YouTube and the Challenge of Video Ads
RT's one minute, 24 second footage of the Siberian meteor blast has gotten almost 30 million pageviews in six days, an extraordinary number according to the Russian TV channel. Total views of all videos of the event are even more impressive. But what stands out as much as the number is the lack of advertising that accompanies the content. In a nutshell, this is YouTube's challenge, to garner enough revenue to make it an important contributor to the revenue of parent Google Inc. (NASDAQ: GOOG).
RT said in a press release:
The blast, which hit Russia's Chelyabinsk region on the morning of February 15, became the most watched video event of all time with 138 million views, and the fastest video event ever to hit 100 million views, according to VideoMeasures, an online measurement company. More than 400 videos across several online platforms were tracked in this calculation.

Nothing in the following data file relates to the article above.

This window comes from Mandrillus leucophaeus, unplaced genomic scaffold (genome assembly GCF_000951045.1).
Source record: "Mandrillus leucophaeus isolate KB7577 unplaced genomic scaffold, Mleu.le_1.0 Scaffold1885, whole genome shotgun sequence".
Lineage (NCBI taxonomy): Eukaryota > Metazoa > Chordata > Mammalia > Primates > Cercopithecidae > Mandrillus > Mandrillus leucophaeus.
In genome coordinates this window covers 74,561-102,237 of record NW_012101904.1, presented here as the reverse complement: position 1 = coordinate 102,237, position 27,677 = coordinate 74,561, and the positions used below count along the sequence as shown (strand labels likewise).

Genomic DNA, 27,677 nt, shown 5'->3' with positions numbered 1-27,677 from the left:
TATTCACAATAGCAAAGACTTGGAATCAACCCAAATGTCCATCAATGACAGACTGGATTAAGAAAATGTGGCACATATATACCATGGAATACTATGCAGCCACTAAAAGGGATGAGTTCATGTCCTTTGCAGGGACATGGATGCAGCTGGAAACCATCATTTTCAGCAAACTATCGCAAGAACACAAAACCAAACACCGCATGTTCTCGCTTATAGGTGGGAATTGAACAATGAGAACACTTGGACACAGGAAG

That one minute, 24 second clip does not open with an advertising message of any kind, despite how long it has been posted. Neither do most of the other widely watched clips of the event. Some advertiser somewhere must have seen some benefit of all of these "eyeballs," but no one at Google, or any other firm that could profit, made any money.
The YouTube problem could stem from several things. Among them is the "CNN problem." Big events draw large audiences. But the shows that cover them often do not run many ads, or when they do, CNN likely cannot capture high rates from advertisers who have not committed upfront to extra expenditures. Or worse, YouTube has no capacity at all to get to major advertisers quickly with the opportunity to reach millions of people fast.
With the exception of music videos, many of the most popular videos on YouTube do not have ads that run with them. Take all those new "Harlem Shake" videos.
But all is not lost. "Gangnam Style" starts with an ad.
Filed under: 24/7 Wall St. Wire, Internet Tagged: featured, GOOG